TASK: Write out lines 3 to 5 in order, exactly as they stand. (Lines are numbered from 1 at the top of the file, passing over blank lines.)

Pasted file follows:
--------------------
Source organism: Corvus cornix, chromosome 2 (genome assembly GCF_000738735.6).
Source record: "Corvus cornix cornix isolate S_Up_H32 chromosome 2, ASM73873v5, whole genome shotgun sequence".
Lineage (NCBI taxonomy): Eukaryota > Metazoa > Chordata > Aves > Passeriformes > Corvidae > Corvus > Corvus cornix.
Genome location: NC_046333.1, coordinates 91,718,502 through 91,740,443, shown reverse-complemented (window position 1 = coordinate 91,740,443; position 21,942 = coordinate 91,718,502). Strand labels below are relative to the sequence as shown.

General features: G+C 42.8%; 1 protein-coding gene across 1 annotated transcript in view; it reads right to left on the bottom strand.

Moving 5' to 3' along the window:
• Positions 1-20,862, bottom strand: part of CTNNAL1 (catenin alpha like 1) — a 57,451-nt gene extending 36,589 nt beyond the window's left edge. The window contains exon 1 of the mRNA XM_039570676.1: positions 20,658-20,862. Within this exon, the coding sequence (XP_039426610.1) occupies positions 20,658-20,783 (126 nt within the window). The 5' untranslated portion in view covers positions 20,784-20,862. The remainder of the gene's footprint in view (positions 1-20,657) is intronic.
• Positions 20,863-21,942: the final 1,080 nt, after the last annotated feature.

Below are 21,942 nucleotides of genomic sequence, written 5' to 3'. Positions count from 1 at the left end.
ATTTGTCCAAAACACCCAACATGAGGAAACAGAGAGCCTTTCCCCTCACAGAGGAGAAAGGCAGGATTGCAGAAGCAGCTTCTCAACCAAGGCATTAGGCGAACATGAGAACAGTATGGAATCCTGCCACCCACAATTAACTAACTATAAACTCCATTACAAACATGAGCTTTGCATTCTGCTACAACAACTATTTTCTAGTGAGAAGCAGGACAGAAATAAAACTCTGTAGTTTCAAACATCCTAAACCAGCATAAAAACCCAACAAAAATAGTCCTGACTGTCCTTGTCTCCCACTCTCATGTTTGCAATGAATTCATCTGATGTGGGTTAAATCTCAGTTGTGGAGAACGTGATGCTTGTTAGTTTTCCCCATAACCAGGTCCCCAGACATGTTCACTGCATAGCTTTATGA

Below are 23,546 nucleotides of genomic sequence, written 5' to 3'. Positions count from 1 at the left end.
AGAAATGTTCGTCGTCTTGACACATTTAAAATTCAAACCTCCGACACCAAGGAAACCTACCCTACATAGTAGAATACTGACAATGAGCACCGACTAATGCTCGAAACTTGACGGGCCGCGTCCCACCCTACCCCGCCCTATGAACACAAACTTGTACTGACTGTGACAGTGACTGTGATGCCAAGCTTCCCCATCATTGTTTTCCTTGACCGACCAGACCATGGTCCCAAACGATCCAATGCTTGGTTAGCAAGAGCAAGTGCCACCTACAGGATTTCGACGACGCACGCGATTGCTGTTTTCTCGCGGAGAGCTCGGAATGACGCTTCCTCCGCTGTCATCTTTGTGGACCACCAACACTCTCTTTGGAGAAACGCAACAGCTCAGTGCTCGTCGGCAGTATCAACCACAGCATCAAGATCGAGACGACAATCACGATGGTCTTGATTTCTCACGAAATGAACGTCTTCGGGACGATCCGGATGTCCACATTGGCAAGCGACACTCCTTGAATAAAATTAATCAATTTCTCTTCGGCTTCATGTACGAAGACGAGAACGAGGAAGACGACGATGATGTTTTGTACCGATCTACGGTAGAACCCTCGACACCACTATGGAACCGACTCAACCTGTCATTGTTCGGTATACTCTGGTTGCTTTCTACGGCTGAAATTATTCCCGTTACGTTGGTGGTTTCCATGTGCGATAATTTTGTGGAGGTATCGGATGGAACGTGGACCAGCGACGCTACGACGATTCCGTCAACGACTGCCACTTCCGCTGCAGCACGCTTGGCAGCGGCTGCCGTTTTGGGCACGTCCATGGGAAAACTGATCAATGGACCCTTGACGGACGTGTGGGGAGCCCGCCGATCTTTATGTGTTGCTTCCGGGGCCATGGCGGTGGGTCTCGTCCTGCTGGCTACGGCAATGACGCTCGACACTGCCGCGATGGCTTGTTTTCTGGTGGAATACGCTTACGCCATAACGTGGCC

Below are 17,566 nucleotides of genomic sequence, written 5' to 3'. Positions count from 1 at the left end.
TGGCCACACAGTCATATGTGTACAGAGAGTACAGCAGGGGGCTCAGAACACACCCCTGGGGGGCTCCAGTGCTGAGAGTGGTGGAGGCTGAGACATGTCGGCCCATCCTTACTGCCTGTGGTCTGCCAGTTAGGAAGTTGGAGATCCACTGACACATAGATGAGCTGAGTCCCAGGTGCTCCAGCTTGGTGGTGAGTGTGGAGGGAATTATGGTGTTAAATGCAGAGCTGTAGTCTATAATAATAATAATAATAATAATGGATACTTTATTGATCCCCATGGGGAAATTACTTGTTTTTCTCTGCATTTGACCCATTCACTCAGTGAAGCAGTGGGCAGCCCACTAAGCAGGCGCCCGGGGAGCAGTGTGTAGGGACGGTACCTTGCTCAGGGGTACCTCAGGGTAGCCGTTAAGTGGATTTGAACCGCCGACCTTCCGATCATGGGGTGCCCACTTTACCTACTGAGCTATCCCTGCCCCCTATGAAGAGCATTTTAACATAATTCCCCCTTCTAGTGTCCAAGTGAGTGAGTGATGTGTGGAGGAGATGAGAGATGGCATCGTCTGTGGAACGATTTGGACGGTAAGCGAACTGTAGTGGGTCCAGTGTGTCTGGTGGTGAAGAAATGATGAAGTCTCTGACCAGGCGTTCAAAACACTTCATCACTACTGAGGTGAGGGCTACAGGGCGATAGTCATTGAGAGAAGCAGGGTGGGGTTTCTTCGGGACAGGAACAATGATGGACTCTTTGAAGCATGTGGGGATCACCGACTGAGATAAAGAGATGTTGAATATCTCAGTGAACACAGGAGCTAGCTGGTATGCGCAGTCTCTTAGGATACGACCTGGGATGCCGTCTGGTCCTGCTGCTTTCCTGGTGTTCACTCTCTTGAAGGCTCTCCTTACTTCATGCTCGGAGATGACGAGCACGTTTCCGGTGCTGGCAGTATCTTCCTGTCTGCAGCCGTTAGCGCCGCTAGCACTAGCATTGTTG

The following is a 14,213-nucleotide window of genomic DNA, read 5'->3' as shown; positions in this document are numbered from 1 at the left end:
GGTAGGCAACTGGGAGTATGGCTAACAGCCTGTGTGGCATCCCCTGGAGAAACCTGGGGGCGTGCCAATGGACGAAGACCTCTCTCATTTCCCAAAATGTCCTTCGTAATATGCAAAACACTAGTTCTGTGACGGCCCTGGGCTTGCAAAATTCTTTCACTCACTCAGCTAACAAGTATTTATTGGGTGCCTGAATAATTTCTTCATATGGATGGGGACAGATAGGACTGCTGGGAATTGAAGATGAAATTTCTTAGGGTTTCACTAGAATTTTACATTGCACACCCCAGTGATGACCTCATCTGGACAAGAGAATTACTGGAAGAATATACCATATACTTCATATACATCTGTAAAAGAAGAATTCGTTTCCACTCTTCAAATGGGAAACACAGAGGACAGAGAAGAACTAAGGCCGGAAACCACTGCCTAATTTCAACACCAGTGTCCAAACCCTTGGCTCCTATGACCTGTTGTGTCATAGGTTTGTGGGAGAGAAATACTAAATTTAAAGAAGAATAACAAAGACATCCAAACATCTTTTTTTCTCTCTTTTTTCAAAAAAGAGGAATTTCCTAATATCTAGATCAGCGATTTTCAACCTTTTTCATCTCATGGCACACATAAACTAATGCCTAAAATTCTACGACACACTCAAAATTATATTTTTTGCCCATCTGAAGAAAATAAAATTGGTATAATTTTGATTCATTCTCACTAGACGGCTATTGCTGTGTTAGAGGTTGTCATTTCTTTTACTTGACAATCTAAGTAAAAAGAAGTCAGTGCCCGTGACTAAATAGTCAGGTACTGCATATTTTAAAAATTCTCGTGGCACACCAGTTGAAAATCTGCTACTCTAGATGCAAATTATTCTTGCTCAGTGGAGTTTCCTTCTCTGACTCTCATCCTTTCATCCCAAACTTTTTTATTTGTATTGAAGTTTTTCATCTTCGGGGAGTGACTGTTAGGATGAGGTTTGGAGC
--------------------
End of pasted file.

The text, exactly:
Lineage (NCBI taxonomy): Eukaryota > Metazoa > Chordata > Aves > Passeriformes > Corvidae > Corvus > Corvus cornix.
Genome location: NC_046333.1, coordinates 91,718,502 through 91,740,443, shown reverse-complemented (window position 1 = coordinate 91,740,443; position 21,942 = coordinate 91,718,502). Strand labels below are relative to the sequence as shown.

General features: G+C 42.8%; 1 protein-coding gene across 1 annotated transcript in view; it reads right to left on the bottom strand.